Yeah, that’s fair

When officers repeatedly electrocute suspects until the suspects die, it’s not the officers’ fault: It’s “Excited Delirium”

If a suspect struggles with an officer and then later that officer has a fatal reaction to painkillers prescribed by a licensed physician, compounded by emphysema and obesity, it’s “reckless homicide”

Because, you know, the suspect should have known that the doctor was going to kill the officer.

2 comments to Yeah, that’s fair

  • Oddball

    Because I know I always think of a dislocated shoulder as a life threatening injury. How much you want to bet that they get a conviction on this?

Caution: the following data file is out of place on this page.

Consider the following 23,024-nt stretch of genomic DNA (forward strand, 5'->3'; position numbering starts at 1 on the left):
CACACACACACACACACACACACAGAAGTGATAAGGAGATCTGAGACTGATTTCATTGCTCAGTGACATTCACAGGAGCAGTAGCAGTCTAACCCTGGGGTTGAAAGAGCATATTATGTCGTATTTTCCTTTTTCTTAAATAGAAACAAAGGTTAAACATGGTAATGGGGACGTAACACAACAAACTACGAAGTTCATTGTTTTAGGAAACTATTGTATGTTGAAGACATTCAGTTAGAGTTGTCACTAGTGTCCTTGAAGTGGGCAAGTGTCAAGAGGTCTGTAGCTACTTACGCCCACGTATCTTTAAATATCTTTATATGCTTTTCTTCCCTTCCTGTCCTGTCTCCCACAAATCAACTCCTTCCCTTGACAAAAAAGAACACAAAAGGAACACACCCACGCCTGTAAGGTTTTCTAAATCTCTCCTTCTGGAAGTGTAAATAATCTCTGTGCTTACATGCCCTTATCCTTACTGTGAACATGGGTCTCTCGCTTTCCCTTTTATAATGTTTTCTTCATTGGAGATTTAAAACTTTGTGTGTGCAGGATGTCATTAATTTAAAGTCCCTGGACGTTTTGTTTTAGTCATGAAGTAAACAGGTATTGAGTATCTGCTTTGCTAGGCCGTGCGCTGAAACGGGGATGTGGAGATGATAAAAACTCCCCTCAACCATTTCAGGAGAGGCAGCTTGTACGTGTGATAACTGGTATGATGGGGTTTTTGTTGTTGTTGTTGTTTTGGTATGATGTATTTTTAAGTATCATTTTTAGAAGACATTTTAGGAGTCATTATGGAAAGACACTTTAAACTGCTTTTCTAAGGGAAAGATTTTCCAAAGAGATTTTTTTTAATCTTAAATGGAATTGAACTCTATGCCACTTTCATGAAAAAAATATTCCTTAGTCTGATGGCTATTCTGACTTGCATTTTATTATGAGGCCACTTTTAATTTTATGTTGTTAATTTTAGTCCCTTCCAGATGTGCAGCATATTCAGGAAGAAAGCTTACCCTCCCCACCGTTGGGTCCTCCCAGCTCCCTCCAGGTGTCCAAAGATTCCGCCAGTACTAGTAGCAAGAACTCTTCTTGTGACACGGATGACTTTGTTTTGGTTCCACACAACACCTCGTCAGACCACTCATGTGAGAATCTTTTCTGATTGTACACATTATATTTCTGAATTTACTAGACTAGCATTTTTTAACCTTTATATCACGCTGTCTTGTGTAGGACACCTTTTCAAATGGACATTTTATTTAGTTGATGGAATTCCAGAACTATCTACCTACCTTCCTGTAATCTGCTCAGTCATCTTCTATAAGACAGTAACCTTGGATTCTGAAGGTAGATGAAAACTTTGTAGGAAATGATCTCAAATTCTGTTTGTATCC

• I bet they plead it down to some lesser charge they wouldn’t have been able to prove in court. This stinks of prosecutorial intimidation.

    If the Tennessee Supreme Court, in a previous KNS story earlier this week, ruled that a rapist couldn’t have foreseen that his attack would have resulted in his victim’s death due to a brain injury that trained medical staff missed, how can this man be charged with a homicide when he has no way of knowing that the trained medical staff would administrator a pain medication that this officer would have a deadly allergic reaction to? [from comments in the linked article]

    If this is true, I doubt they’ll get a conviction if it goes to trial. There’s already a distinct lack of proximate cause, and an existing precedent in his favour would seem to shoot the prosecution down completely.

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